Abbeycare places a huge emphasis on aftercare. We believe that undertaking Abbeycare’s detox and rehab programme is just the first chapter of the journey of recovery and know that many people feel that the real work begins after the initial treatment period. The highest risk of relapse is during the first 90 days following discharge from a drug and alcohol rehab and we strongly encourage all of our clients to participate in some form of aftercare.
Abbeycare hosts a number of aftercare groups for our clients. Every Monday evening, former clients get together at Murdostoun or Newmarket to share their experiences and offer support to each other as they continue in their recovery. WE also encourage all current clients to attend the Monday meetings to learn first-hand about what may happen when they leave. We also hope it inspires them to see the well-being and progress of people who have completed the programme previously.
The East of Scotland Group, which meets in Edinburgh every Wednesday evening, was set up by former clients based in Edinburgh and the surrounding area to offer support to each other. It is open to any former clients and to prospective clients who would like to know more about Abbeycare.
We also have an aftercare group in central London for our former clients who are based in and around the City.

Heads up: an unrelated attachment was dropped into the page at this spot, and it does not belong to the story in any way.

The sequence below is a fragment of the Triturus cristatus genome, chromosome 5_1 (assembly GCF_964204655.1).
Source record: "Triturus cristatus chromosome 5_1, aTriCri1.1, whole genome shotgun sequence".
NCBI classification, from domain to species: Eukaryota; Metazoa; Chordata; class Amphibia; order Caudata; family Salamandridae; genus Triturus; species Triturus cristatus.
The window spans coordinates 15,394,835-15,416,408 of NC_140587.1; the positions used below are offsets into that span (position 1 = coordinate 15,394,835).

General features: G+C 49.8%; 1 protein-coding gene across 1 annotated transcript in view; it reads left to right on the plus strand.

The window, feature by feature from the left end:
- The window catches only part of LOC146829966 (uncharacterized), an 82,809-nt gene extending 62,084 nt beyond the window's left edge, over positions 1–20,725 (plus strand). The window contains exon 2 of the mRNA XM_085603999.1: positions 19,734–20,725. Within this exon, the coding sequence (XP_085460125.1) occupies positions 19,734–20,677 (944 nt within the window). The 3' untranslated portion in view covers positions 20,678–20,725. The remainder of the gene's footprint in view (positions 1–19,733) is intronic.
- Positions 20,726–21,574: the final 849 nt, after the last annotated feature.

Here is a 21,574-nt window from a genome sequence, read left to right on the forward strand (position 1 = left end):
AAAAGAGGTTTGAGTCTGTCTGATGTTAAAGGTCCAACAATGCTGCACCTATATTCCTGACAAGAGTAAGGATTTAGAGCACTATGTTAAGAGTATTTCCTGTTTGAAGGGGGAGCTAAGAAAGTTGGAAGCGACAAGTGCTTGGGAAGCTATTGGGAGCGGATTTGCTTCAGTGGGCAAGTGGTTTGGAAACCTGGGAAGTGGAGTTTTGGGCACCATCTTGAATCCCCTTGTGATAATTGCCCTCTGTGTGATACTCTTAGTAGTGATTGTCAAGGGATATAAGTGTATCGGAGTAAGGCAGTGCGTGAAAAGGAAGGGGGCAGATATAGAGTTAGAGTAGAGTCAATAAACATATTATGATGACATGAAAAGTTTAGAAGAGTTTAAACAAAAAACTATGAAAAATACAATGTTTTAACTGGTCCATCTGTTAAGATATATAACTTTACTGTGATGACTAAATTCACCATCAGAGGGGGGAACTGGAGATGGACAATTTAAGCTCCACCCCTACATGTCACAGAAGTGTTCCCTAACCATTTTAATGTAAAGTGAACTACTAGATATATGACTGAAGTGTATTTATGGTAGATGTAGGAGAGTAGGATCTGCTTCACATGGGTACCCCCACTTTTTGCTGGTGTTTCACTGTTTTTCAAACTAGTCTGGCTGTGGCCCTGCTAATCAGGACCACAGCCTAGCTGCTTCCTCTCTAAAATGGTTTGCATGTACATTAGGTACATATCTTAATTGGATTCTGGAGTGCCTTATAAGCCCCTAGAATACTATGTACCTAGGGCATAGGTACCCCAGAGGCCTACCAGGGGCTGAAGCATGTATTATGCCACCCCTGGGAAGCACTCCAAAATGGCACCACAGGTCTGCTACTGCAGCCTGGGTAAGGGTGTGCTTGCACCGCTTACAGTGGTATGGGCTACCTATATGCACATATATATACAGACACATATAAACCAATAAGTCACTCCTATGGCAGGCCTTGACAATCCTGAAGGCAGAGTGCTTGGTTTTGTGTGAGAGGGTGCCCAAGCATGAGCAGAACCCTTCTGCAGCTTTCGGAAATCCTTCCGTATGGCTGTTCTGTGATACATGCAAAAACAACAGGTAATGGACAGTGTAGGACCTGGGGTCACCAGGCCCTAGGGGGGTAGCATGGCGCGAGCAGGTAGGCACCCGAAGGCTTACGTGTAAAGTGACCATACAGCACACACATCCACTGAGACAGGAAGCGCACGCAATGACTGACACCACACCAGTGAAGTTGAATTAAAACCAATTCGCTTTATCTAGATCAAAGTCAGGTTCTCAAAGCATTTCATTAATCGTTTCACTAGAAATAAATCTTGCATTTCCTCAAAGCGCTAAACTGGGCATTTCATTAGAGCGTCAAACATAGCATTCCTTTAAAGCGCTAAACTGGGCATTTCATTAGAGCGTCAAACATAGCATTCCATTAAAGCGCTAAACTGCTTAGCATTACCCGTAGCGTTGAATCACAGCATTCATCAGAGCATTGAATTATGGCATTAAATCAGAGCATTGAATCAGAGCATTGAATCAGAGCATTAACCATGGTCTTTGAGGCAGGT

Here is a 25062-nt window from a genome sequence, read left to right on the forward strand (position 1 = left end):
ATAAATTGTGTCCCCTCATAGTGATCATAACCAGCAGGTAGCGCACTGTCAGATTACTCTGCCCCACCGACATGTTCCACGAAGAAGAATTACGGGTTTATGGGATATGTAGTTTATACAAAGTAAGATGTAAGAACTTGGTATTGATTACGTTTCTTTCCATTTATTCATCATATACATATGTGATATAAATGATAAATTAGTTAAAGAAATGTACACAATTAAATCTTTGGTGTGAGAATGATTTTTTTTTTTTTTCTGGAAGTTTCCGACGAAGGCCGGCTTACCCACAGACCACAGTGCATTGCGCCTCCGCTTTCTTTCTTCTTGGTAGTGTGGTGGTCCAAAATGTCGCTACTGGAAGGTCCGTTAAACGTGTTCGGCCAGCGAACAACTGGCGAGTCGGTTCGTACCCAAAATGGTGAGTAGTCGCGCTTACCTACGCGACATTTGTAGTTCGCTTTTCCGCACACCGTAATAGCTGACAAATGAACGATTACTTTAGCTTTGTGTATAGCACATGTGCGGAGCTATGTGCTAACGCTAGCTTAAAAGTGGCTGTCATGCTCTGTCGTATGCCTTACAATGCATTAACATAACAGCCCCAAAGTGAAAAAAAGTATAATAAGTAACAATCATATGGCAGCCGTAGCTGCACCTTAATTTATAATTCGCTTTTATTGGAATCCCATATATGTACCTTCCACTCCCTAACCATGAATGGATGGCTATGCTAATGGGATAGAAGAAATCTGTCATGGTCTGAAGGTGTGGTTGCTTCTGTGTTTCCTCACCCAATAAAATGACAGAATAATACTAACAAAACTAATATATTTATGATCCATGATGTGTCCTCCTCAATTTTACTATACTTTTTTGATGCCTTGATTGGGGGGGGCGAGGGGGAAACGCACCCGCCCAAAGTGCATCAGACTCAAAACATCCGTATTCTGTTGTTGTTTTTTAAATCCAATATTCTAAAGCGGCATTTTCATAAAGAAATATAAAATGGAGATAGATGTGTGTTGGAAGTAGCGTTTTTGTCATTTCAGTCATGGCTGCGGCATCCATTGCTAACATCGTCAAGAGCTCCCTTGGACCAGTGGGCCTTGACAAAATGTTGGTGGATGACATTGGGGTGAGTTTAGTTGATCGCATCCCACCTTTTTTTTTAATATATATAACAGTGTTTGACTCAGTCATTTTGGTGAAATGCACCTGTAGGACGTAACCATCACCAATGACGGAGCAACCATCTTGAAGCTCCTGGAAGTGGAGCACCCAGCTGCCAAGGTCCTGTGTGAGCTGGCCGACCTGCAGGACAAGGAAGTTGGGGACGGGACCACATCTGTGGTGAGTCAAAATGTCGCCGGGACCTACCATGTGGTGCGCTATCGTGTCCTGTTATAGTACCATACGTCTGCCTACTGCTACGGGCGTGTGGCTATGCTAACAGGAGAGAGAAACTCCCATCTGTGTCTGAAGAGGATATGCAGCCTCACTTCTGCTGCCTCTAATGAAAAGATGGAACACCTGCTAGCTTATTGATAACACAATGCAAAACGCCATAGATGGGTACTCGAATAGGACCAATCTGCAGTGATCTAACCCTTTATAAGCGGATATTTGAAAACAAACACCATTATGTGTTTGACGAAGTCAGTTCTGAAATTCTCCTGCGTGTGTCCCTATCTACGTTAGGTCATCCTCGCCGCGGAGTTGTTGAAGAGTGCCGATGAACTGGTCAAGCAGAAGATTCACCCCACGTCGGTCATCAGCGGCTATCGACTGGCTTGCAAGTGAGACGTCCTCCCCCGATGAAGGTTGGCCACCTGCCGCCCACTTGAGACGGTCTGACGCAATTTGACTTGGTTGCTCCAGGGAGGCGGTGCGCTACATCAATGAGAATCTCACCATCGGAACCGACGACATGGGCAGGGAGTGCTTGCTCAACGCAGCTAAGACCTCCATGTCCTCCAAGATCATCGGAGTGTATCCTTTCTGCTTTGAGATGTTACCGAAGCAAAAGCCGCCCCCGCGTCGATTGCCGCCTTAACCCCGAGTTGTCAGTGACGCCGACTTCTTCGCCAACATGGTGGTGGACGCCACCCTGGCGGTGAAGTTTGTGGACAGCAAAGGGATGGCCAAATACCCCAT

Family & Employer Support
At Abbeycare UK we recognise the effects of active Addiction on both families and employers. The Family/Employer Support Groups that are run on a fortnightly basis are psychoeducational, giving information on the illness of addiction and how this affects a person’s functioning in both the family, the workplace and society.
We encourage participants to explore and challenge their own beliefs and prejudices surrounding addiction, helping them to become more aware of their attitudes and behaviours that may be contributing to the problem. We discuss the recovery process, aftercare planning and how they can support the person who is in recovery. We also guide them towards forming new perspectives and new ways of coping that are more beneficial to them, their families or employees. Information is given on other Family groups, fellowships and counselling services where they can access further support if required
The group is interactive in the sense that we encourage participants to share their personal experiences and the impact of addiction with each other, a very powerful experience for families who have felt alienated and alone. People often come to our Family groups with some reservations only to find themselves sharing openly with other’s experiences that they thought were unique to them. The connections that they make with each other are sometimes profound.